Raising hell in the movies is scriptwriter’s challenge. Screenwriter Bruce Joel Rubin is Hollywood’s resident expert on heaven and hell. Driven by deep rooted metaphysical impulses, Rubin’s career might be described as a chutzpah laden attempt to sneak a movie camera into the Next World and return with the footage. Understandably, it’s been a rough journey. The prospect of death leaves Rubin, 46, relatively undaunted. But as for most screenwriters, having his personal sensibilities filtered through a director has too often left him with a taste of purgatory. “Brainstorm,” a 1983 sci fi yarn, is best known because Natalie Wood died on the set. But Rubin remembers how director Douglas Trumbull tinted his script, about a machine capable of recording the experience of death, with Christian imagery. “The angels flapping around in there were not mine,” says Rubin. “Ghost,” a tale of love after death and a recent box office hit, portrayed the world to come in terms far too Spielbergian for the writer’s taste. Twice frustrated in the art of heaven and hell raising, Rubin is now banking on Adrian Lyne, the British director of “Fatal Attraction,” to get it right in “Jacob’s Ladder.” The script languished in Hollywood for more than a decade and was rejected by every major studio, earning it a place on American Film magazine’s list of the “ten best scripts never made.” Finally filmed by Carolco Productions, it is scheduled for November release. The film’s hero, Vietnam veteran Jacob Singer, is working as a postman in New York when he begins to witness demonic apparitions.
Is he hallucinating, or is New York, as his girlfriend protests, just a truly hellish place? A former philosophy student who decided to “stop thinking” after the war, Jacob begins to suspect that the army had experimented upon him and his platoon with psychoactive chemicals. In “Jacob’s Ladder,” says Rubin, “we find a man on a journey that is inexplicable. He is seeing archetypal demons that belong in medieval times, not in twentieth century America. In my script, Jacob was a renegade Jewish existentialist a philosopher who had no religion, just a universal sense of absurdity.” Lacking a religious background, Jacob has no tools for interpreting his visions. The film is still being edited by Lyne, whom Rubin describes as “an intuitively brilliant cineaste.” ” The sequences Rubin has seen so far has shocked and astonished him. “The emotional depth charges Adrian set off in me were amazing,” he says. Still, Jacob’s Jewishness has been washed out of the film, an all too typical phenomenon in Hollywood. Rubin considers this a shame, not least because he considers Jacob’s predicament a metaphor for that of modern, secular Israel, which appears to him caught up in a biblical scenario of the end of days. “Part of the script which did not survive is about an apocalypse,” says Rubin. “An individual experiencing his own demise experiences an intimation of the world’s demise. “We’re moving into an apocalyptic, fin de siecle period,” he continues. “It happened before in the year 999, and you can sense another proliferation of messianic sensibilities beginning now. But this isn’t necessarily bad. The 90s should become a time for modern man to take stock. With all the distractions facing us in our lives, this could be a useful time for each of us.” Rubin says he got his first peek at the nature of heaven from a Tibetan monk, who had papered the walls of his hut with nude photographs of Elke Sommer. That was in Nepal in the 60s, as Rubin, a native of Detroit, wandered the world in search of answers to the usual big questions. “I was raised as a Reform Jew,” he says, “but I was rarely satisfied in my deeper spiritual yearnings by any of my religious practice. I always found a sense of emptiness, of talking about arhx (but not touching arhx) the truth I was hungry for.” Undeterred by the monk’s worldly fantasies, Rubin continued his quest. “I eventually became interested in the mystical traditions of all religions,” he says. “I discovered that the potential is there, in every human being, to know God in a personal sense. In the mystical teachings of Christianity, in the Kabbalah and in Buddhist and Hindu traditions, there are practices whose purpose is this communion. “Rubin has come to believe that the here and now and the hereafter are intertwined. “For me, God was not something to be met with or dealt with after you’ve left this world, but something you could tune into and touch while you’re alive. Expressing my sense of the hereafter has probably been the prime motivating factor for my writing. I want to make people understand through film that there is more to their lives than sensory reality tells them.”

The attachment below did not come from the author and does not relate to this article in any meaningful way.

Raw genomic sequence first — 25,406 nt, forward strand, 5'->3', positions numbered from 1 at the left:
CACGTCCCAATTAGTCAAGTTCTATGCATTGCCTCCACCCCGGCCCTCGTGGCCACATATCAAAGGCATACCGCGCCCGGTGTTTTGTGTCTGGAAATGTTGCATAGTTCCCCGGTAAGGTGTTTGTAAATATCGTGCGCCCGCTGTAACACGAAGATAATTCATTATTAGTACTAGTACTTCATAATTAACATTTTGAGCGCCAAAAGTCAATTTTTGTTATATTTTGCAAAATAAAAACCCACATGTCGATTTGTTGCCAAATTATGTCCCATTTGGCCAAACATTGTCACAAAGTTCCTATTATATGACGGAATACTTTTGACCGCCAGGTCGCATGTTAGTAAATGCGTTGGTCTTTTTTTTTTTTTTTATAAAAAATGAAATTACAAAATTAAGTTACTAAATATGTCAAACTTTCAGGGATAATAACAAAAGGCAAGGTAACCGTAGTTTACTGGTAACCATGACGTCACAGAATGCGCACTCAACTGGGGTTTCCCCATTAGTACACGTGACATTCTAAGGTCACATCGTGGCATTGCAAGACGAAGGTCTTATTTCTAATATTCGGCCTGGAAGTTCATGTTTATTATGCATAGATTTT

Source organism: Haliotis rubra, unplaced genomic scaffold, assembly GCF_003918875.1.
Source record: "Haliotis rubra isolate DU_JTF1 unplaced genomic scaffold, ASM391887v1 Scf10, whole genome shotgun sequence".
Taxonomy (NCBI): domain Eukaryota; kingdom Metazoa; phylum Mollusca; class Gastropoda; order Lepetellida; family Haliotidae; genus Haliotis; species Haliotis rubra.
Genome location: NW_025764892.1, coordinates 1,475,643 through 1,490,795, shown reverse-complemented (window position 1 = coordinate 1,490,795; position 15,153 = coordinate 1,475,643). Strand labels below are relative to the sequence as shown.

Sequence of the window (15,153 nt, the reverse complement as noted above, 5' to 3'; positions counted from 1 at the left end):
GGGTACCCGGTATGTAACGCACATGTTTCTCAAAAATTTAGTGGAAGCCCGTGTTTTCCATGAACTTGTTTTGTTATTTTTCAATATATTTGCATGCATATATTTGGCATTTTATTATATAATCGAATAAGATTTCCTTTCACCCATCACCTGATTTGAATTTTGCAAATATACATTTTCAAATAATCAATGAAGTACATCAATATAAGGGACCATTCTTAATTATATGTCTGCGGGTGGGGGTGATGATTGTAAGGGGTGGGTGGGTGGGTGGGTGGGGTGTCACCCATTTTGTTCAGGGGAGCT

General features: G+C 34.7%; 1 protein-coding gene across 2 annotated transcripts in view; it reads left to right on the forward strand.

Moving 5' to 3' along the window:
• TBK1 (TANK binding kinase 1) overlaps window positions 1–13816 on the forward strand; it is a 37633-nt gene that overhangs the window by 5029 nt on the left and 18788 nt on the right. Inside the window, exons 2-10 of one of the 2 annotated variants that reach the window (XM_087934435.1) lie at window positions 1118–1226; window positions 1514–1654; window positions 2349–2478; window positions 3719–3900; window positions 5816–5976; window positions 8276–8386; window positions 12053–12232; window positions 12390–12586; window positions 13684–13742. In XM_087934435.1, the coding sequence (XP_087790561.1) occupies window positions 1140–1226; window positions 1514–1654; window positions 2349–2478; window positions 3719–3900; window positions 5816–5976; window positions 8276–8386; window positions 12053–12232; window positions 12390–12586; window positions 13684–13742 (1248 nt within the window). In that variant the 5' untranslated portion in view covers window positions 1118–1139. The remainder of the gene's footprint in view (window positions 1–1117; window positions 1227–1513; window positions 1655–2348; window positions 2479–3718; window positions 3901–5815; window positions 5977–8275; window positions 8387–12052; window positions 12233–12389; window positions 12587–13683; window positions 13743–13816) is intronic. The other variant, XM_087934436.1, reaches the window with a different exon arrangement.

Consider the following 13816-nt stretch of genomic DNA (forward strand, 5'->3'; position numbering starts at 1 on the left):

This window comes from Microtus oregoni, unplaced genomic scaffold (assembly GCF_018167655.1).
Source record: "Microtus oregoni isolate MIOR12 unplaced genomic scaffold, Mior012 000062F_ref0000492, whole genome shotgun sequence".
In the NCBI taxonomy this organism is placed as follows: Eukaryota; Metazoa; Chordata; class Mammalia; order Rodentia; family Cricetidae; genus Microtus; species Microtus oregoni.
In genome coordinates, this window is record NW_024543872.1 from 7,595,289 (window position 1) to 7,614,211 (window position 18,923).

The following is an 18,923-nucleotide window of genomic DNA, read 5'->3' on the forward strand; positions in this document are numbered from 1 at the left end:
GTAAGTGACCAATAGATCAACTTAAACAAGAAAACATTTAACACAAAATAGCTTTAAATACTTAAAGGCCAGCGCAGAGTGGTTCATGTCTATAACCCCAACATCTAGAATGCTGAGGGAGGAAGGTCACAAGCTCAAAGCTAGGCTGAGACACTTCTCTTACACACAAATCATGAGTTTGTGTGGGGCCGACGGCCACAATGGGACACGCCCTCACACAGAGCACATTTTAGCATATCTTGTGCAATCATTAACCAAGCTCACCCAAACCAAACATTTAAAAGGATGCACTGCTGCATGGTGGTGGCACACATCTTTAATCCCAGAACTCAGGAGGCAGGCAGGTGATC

Originally published on October 1, 1990, in The Jerusalem Report